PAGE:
Image of neurons from Medical News Today

After watching my first few ASMR videos, I thought, Oh, great. Now I am going to be connected to YouTube constantly and will trigger my ASMR forever, and get nothing done in my life. Now the videos don’t even work for me.

That was five days ago.

ASMR stands for Autonomous Sensory Meridian Response. According to the Wikipedia page, the term was coined by cybersecurity professional Jennifer Allen in 2010, and is now the accepted term for the experience. Though to be sure, people have been experiencing ASMR for much longer than that.

I myself have always had it. I do not remember the first time that I experienced ASMR, but I do remember the moment when I first linked it to whatever I was watching at the time. I must have been in either first or second grade, because I remember being in the classroom, on the little rug where there were some toys, and to be honest, I don’t know exactly what I saw that was the trigger. Maybe it was another student playing with blocks, or maybe it was my teacher. In any case, I remember feeling that familiar tingly sensation that started in my scalp, maybe at the base of my skull, then went down my body and flushed over my entire head in a wave-like sensation, and I just stood there, rapt, transfixed by what I was watching and what I was feeling. I remember at the time that the feeling was familiar, but that this was the first time I noticed it being triggered by something outside of myself.

Over the course of my life, I have encountered this feeling, seemingly at random. One time, it occurred while watching an older man count coins on a counter in a store where I was working. I could have been annoyed at how long it was taking him to count the coins, but instead, I felt like I was having a secret, private, pleasurable experience, so I did not mind at all. I would get the feeling while watching people write checks (when checks were more common). And I read about it one time in a Margaret Atwood book. It might have been Alias Grace, but I am not certain. What I know is that I read a passage where she describes the main character, a female, watching someone write with a quill pen, and the sound of the pen scratching on the paper gives her a sensation like “a thousand butterflies” landing on her scalp. And I thought, Aha! That’s it! That’s my feeling! And it is very much like that. It is gentle and tingly, and you just don’t want to move, because you don’t want to disturb the butterflies. You just want the feeling to pour over you.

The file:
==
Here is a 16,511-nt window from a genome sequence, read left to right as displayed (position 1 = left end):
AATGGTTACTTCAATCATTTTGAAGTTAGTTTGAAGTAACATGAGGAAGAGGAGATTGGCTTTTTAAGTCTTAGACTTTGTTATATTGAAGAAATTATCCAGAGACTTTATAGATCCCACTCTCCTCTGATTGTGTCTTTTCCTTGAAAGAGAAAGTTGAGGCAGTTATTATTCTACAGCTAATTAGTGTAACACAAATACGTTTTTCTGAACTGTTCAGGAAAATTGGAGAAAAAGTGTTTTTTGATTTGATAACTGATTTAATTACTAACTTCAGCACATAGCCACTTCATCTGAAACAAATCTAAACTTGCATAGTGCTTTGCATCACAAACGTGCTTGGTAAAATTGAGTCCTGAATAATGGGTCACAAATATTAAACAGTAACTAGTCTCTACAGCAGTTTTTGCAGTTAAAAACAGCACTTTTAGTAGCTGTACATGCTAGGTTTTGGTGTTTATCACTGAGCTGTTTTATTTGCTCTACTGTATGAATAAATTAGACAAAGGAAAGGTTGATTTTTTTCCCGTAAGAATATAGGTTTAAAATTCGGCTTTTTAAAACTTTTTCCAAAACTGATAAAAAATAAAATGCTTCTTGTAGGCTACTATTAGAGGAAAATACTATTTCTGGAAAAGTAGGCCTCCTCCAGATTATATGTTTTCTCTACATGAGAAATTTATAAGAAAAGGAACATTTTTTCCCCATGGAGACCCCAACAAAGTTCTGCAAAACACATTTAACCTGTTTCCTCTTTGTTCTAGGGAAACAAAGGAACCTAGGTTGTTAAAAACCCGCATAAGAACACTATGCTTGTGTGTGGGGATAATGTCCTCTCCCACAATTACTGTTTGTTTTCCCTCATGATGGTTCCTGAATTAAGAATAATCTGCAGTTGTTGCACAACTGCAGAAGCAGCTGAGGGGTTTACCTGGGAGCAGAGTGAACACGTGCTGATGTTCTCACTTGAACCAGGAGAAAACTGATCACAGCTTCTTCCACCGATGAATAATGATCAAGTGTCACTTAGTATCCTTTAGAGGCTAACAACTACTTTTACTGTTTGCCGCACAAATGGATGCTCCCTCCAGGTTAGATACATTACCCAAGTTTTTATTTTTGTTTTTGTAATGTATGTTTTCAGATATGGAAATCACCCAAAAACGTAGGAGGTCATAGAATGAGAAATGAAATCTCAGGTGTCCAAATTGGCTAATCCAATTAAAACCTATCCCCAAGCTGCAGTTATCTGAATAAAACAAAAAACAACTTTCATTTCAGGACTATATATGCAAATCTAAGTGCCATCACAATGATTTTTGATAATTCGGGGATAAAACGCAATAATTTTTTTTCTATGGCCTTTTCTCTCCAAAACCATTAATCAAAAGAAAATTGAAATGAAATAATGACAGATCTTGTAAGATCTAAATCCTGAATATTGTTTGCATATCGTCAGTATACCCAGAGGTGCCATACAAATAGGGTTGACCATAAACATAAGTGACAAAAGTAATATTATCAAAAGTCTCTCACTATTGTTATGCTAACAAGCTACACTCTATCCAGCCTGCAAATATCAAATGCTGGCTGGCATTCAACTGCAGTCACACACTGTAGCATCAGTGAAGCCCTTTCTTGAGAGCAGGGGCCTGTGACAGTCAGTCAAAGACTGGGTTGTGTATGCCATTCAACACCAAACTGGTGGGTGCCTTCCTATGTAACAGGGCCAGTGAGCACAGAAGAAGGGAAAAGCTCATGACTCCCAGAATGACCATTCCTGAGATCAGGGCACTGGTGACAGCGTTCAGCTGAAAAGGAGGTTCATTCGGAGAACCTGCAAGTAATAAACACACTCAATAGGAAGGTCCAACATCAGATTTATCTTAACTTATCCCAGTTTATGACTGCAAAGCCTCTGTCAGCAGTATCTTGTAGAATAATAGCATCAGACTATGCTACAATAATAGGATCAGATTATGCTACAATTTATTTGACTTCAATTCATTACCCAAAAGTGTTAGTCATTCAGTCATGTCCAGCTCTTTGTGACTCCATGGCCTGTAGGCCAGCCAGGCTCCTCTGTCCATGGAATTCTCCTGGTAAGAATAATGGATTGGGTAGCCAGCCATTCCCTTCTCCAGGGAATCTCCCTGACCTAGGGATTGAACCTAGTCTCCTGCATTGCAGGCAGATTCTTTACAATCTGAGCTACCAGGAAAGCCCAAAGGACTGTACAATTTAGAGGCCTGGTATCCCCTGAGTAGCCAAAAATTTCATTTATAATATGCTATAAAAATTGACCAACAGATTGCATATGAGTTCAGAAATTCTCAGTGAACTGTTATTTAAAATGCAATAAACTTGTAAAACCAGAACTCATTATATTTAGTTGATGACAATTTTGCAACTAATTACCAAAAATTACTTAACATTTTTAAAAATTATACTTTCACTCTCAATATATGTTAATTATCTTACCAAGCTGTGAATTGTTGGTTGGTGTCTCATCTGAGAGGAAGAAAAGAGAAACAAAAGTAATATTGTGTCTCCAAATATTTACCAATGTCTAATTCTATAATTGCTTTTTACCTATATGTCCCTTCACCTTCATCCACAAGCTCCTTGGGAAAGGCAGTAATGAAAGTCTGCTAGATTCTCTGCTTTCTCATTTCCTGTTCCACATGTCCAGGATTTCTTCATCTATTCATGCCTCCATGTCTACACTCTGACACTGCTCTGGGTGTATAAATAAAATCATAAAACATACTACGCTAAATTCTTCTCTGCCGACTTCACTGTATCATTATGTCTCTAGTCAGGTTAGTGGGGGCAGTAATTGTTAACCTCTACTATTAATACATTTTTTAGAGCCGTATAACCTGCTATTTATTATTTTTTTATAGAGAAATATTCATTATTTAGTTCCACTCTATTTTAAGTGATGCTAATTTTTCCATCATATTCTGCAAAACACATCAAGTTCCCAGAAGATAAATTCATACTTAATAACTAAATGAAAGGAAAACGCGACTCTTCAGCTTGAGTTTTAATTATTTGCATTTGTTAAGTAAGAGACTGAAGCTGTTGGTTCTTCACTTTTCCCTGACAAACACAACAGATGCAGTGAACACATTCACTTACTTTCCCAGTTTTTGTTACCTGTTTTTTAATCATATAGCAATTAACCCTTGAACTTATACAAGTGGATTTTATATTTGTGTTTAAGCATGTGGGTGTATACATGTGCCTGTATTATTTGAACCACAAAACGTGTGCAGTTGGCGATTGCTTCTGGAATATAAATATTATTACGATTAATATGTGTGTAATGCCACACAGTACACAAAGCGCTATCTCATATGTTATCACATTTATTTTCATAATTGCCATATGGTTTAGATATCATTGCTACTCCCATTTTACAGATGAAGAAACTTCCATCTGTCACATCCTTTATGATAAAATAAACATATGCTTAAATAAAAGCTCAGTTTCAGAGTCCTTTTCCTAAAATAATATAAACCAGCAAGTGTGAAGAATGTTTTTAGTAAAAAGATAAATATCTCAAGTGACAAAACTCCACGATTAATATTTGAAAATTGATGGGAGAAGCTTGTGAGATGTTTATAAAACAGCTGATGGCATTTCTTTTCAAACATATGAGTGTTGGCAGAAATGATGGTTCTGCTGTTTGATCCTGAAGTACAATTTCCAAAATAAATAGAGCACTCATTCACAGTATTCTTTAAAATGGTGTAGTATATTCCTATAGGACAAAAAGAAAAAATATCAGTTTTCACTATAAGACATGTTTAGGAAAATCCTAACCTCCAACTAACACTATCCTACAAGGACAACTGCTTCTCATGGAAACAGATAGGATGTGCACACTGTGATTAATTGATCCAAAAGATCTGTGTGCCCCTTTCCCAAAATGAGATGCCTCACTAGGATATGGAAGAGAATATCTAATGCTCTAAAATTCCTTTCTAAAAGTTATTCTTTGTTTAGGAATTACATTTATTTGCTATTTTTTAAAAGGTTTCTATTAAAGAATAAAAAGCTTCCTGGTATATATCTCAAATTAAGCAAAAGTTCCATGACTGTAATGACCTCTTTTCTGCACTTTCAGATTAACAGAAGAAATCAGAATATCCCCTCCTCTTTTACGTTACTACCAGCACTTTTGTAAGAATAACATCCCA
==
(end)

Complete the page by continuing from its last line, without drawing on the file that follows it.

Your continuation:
I have known about the ASMR videos on YouTube for a few years now, but I have been avoiding them, because I actually like the random, unpredictable nature of when the feeling will show up. I don’t necessarily want to control it. I like the element of surprise, which makes it seem even more pleasurable.

The only reason I went to watch any of the videos was because of this piece I read on WBUR’s CommonHealth blog about recent research on ASMR. Curious, I decided to follow some of the links. And Whoom! There they were. Tinglies all over. I watched two or three videos, my little nervous system getting flooded by ASMR. My entire day was put into a buzzy haze of relaxation, even when I wasn’t getting ASMR. I watched probably two more videos before falling asleep, and figured that this would just be my life from now on — going from activity to activity, just waiting for my downtime when I could get a new hit of ASMR. I wondered if it would be like a drug for me and if I would become an ASMR junkie of sorts.